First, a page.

gordon.dewis.ca - Random musings from Gordon


Archive for December 2010

Happy 20th birthday, WWW!

December 25, 2010 @ 14:13 By: gordon Category: General, In the news

It was 20 years ago today Berner-Lee taught the ‘net to play…

On Christmas Day 1990 Tim Berners-Lee made the first successful connection to a web server, setting us on the path that got us to where we are today. The proposal he made to CERN is still available online today at W3.org.

It took a while for this new technology to really take off. Other technologies like gopher servers provided a nice hierarchical structure for people to distribute their information in. Pesonally, I set up my first web servers a year or two later. One was for the WWW Virtual Library’s geography section and the other was for the International Council on Monuments and Sites, who had been running a gopher server for a couple of years.

In the early days, websites looked much different than today’s sites. Images were the exception rather than the norm and things like Flash and PHP didn’t exist. People were genuinely concerned by bandwidth because many users had dialup connections and didn’t use graphical interfaces. Since then websites have become much more advanced, with Flash-based graphics, cascading stylesheets (CSS) and tons of graphics everywhere.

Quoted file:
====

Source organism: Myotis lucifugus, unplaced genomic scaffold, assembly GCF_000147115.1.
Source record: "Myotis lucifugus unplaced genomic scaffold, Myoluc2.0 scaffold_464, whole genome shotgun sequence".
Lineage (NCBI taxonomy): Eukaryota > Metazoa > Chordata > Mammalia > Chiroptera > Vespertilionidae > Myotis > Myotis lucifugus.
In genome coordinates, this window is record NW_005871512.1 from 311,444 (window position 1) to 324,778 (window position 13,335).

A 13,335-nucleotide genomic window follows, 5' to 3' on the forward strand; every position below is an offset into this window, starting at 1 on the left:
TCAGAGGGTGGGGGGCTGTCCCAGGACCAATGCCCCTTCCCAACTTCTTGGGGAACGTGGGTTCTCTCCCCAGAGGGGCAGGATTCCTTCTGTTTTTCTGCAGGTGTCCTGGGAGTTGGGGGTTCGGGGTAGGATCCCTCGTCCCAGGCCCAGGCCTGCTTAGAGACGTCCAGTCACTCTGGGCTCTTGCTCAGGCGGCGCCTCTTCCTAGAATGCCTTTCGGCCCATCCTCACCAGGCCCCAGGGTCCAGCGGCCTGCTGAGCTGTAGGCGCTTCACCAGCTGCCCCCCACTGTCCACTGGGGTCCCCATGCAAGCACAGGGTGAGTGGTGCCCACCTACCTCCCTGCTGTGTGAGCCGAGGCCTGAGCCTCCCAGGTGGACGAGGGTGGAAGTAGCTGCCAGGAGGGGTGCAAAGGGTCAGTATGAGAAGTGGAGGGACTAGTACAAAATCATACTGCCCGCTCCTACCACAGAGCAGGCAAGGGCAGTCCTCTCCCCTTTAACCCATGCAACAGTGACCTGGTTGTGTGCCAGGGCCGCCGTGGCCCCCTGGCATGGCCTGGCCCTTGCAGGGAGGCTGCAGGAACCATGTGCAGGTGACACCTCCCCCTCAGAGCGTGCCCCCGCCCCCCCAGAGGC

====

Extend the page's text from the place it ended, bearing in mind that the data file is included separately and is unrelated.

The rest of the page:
Tim Berners-Lee was knighted in 2003 in recognition of his contributions to the development of the Internet as we know it today.

So, happy birthday, World Wide Web! It seems like just yesterday that you appeared on the scene.

Merry Christmas!

December 25, 2010 @ 00:00 By: gordon Category: Current affairs, General

A quick post to wish everyone a very Merry Christmas and a safe and prosperous 2011!

Bye bye Firefly

December 22, 2010 @ 12:51 By: gordon Category: General

In the 1990s and early part of this century, I drove a convertible Firefly. It was a great little car and I drove it until I bought a Tracker in 2002.  When I bought the Tracker, I held on to the Firefly because my dad had expressed interest in maybe fixing it up when he retired. Retirement came along and he became busier than when he was working, so it sat in my parents’ garage, waiting for someone to drive it.

Sadly, it hadn’t been driven since so I decided to donate it to the Multiple Sclerois Society of Canada through CharityCar.ca. After sorting out the paperwork, I arranged for its pickup and they sent a tow truck to pick it up yesterday. My dad took a picture of it as they were taking it away:

I’d like to think that it was going off to be looked after by a new owner, but sadly I suspect that it’s going to end up in a junk yard.

Welcome to Winter 2010

December 21, 2010 @ 18:38 By: gordon Category: Astronomy, Current affairs, General

imageSo, it’s officially Winter.

But why is it Winter today? Why not yesterday or tomorrow or next Tuesday?

It has to do with the tilt of the Earth’s axis relative to the Sun. Specifically, when the angle reaches 23° 26′, Winter begins.

The Winter Solstice occurs on the day with the shortest sunlight hours and the longest night. Up to this point, the days have been getting shorter and the nights longer. From now until the Summer Solstice, we’re going to start seeing more sunlight each day – something that I’m quite happy about!